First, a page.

What do we mean when we describe people having “Early Extension” in their golf swing?
Well, “early extension” occurs when the hips and spine of a golfer start to straighten up too early, which can be seen when the pelvis moves closer to the ball on the downswing. Early extension causes the upper body to lift up allowing the golfer to maintain their balance. The lower body does not easily rotate through impact, instead it pushes forward and the person stands up.
Players will often complain of being “stuck” or “trapped” with their arms on the downswing, which is a consequence of the lower body moving into the space where the arms need to go. The result can be a block or hook as the hands and arms desperately try to deliver the club to the ball. As a result of early extension, if golfers don’t do anything with their hands through impact they may actually shank some shots because they are closer to the ball than they were at address.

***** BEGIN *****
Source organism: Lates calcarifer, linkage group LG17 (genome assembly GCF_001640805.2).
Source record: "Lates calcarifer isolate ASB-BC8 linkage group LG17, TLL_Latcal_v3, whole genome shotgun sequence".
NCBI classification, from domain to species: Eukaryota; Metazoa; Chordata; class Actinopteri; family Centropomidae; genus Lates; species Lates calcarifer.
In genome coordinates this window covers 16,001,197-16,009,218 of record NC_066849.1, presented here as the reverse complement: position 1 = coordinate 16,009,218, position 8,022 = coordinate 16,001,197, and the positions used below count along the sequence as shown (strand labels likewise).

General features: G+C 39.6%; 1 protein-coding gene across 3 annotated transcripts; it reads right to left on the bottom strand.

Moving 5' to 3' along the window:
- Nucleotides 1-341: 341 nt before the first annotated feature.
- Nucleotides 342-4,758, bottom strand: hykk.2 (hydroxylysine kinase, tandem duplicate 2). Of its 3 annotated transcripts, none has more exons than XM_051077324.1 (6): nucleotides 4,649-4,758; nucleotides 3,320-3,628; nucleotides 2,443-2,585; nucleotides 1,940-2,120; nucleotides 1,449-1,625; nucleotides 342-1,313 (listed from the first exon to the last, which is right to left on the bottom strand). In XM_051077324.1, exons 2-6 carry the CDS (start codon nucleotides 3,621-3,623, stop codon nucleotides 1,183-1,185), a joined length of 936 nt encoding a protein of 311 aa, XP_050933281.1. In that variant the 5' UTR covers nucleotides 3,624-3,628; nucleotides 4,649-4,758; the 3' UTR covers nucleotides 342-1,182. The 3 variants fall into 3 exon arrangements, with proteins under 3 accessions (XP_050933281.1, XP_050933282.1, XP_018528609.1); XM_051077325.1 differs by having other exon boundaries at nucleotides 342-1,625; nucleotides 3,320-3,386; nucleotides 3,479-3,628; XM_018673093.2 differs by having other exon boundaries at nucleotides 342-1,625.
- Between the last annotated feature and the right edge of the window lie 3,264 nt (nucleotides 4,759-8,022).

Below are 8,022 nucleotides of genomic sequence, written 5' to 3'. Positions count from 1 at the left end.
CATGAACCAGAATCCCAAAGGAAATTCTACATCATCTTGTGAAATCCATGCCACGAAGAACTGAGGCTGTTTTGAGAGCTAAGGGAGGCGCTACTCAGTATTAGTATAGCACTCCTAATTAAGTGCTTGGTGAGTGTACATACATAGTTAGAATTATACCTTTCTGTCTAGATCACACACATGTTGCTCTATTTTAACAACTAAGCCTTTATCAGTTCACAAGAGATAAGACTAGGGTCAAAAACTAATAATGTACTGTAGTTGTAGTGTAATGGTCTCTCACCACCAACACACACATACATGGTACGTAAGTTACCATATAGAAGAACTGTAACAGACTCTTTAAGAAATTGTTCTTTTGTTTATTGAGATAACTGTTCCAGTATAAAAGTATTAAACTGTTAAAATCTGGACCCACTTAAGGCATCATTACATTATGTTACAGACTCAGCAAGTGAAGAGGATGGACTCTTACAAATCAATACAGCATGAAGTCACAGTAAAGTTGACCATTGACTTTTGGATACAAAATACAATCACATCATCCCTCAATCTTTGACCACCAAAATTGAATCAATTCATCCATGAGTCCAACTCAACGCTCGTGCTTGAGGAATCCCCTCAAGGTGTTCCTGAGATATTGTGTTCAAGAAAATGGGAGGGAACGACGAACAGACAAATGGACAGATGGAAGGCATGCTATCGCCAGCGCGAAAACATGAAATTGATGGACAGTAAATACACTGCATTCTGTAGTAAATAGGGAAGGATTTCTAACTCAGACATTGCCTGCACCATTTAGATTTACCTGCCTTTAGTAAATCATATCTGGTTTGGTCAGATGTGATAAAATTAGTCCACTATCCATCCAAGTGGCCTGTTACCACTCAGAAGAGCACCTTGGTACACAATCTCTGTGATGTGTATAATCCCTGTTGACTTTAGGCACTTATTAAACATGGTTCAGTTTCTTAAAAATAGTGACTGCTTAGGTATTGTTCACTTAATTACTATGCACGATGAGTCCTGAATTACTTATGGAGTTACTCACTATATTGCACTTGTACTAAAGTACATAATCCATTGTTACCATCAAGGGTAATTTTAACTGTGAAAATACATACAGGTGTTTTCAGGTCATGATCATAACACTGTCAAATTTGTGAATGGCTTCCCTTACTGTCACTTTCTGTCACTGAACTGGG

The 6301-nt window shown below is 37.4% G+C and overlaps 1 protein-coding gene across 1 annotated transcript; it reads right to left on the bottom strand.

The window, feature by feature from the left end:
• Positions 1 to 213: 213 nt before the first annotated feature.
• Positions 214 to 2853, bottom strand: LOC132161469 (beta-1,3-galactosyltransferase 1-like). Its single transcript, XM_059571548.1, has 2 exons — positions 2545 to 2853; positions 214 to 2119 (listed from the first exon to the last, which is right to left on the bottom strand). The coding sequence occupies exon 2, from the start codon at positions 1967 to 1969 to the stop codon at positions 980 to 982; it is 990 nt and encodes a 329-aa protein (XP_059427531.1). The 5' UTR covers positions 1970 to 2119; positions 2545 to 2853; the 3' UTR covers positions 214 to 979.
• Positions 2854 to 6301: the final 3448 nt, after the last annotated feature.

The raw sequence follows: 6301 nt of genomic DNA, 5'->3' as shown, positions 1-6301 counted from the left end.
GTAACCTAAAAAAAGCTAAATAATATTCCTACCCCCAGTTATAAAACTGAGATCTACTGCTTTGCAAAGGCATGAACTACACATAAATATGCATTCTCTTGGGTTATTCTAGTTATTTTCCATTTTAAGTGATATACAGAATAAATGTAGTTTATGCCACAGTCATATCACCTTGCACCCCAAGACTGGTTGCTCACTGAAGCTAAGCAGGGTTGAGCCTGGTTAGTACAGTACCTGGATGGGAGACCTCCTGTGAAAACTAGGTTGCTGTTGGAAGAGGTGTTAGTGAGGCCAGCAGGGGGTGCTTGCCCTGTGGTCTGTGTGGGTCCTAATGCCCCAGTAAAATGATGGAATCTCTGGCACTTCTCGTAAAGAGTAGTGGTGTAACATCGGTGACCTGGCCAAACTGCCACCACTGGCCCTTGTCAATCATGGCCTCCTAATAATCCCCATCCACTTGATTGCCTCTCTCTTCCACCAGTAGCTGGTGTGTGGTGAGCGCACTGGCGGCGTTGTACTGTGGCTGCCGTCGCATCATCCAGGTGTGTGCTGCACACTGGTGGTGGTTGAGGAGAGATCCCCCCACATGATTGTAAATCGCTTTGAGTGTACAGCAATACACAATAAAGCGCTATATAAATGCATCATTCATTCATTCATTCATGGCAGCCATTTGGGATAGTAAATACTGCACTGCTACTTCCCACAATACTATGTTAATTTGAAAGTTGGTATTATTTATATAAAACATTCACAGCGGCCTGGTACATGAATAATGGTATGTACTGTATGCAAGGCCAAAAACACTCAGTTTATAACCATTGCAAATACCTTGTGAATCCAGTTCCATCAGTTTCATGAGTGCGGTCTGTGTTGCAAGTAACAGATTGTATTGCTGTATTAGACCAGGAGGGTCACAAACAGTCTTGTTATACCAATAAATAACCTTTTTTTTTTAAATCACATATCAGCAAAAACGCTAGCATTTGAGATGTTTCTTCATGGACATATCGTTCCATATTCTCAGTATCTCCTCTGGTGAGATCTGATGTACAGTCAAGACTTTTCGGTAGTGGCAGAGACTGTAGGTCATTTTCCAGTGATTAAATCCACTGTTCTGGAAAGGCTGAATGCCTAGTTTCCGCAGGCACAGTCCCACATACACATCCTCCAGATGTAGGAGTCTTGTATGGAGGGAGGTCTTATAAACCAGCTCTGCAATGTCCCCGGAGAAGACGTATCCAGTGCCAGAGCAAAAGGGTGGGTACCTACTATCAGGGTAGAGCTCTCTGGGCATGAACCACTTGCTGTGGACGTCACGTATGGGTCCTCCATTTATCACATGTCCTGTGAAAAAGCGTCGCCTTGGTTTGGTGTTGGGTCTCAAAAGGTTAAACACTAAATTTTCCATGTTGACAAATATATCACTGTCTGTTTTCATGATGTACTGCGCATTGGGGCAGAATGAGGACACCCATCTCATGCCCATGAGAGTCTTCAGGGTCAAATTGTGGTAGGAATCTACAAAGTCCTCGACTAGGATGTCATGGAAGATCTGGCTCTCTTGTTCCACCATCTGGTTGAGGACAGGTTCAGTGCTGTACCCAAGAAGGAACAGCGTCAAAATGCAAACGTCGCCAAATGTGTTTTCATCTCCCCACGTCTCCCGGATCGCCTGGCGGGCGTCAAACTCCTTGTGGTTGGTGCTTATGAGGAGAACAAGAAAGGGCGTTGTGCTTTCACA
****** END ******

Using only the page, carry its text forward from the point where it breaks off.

What Causes Early Extension?
Research has shown that any limitation in performing a full overhead deep squat can force a player to early extend during the downswing. These limitations may alter a good address position and force players to change their spinal posture throughout the golf swing.
Internal rotation of the lead hip is vital for allowing the lower body to fully rotate without forward movement toward the golf ball. If the pelvis is unable to rotate around the lead hip due to joint or muscular restrictions then forward and lateral movements will occur.
The ability to separate the upper body from the lower body allows the golfer to maintain stable posture and proper sequence of motion during the swing. Limited thorax-to-pelvis separation is usually caused by reduced spinal mobility and shortened Lat flexibility.
Finally, the ability to stabilise your lower body is directly proportional to gluteal and abdominal strength. A stable, neutral pelvic posture helps prevent the lower body from moving toward the golf ball during the swing.
If you think you are early extending in your golf swing then this is best evaluated by our TPI Physical Screening. So come and see Bonnie (TPI certified) at Bend + Mend in Sydney’s CBD for a Golf Physiotherapy Assessment and TPI Physical Screen.